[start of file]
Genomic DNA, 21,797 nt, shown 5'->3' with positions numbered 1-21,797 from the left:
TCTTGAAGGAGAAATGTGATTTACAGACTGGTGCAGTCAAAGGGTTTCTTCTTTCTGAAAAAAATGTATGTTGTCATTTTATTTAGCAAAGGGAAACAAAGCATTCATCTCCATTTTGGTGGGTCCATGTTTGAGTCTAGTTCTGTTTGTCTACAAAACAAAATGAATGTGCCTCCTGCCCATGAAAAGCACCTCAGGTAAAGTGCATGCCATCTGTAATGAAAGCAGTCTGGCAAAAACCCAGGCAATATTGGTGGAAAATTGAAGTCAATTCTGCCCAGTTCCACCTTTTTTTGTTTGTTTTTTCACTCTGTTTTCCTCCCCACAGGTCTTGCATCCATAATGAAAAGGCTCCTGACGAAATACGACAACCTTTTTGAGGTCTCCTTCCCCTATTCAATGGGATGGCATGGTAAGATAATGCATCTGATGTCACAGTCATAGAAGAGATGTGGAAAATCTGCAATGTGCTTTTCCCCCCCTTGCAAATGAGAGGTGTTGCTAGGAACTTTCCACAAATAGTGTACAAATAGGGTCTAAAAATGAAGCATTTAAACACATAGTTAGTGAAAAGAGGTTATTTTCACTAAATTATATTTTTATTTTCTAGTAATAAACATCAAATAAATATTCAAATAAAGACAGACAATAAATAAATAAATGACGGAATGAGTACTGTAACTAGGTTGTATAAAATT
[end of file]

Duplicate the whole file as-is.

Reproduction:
Genomic DNA, 21,797 nt, shown 5'->3' with positions numbered 1-21,797 from the left:
TCTTGAAGGAGAAATGTGATTTACAGACTGGTGCAGTCAAAGGGTTTCTTCTTTCTGAAAAAAATGTATGTTGTCATTTTATTTAGCAAAGGGAAACAAAGCATTCATCTCCATTTTGGTGGGTCCATGTTTGAGTCTAGTTCTGTTTGTCTACAAAACAAAATGAATGTGCCTCCTGCCCATGAAAAGCACCTCAGGTAAAGTGCATGCCATCTGTAATGAAAGCAGTCTGGCAAAAACCCAGGCAATATTGGTGGAAAATTGAAGTCAATTCTGCCCAGTTCCACCTTTTTTTGTTTGTTTTTTCACTCTGTTTTCCTCCCCACAGGTCTTGCATCCATAATGAAAAGGCTCCTGACGAAATACGACAACCTTTTTGAGGTCTCCTTCCCCTATTCAATGGGATGGCATGGTAAGATAATGCATCTGATGTCACAGTCATAGAAGAGATGTGGAAAATCTGCAATGTGCTTTTCCCCCCCTTGCAAATGAGAGGTGTTGCTAGGAACTTTCCACAAATAGTGTACAAATAGGGTCTAAAAATGAAGCATTTAAACACATAGTTAGTGAAAAGAGGTTATTTTCACTAAATTATATTTTTATTTTCTAGTAATAAACATCAAATAAATATTCAAATAAAGACAGACAATAAATAAATAAATGACGGAATGAGTACTGTAACTAGGTTGTATAAAATT